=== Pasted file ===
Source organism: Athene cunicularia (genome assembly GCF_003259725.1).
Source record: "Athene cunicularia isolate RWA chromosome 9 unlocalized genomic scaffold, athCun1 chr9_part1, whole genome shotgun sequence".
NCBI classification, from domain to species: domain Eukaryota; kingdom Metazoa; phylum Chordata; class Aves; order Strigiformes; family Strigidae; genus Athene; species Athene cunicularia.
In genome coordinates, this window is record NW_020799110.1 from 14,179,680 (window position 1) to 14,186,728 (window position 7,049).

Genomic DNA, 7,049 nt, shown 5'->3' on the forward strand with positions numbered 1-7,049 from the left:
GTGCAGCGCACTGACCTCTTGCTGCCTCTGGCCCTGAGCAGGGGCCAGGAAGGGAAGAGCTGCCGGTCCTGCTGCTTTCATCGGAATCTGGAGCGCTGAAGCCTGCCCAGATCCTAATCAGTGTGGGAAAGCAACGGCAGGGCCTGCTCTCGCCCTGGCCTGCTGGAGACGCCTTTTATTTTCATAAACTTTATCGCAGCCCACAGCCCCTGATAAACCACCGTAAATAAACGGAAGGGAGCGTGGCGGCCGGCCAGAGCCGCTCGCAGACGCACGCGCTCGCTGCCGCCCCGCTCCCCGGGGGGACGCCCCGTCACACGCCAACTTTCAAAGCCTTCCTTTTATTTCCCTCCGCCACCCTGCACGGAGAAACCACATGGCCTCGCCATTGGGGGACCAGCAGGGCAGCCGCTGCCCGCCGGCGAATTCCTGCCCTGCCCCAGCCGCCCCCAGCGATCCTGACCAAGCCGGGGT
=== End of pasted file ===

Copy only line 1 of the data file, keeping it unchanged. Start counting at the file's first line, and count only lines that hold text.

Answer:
Source organism: Athene cunicularia (genome assembly GCF_003259725.1).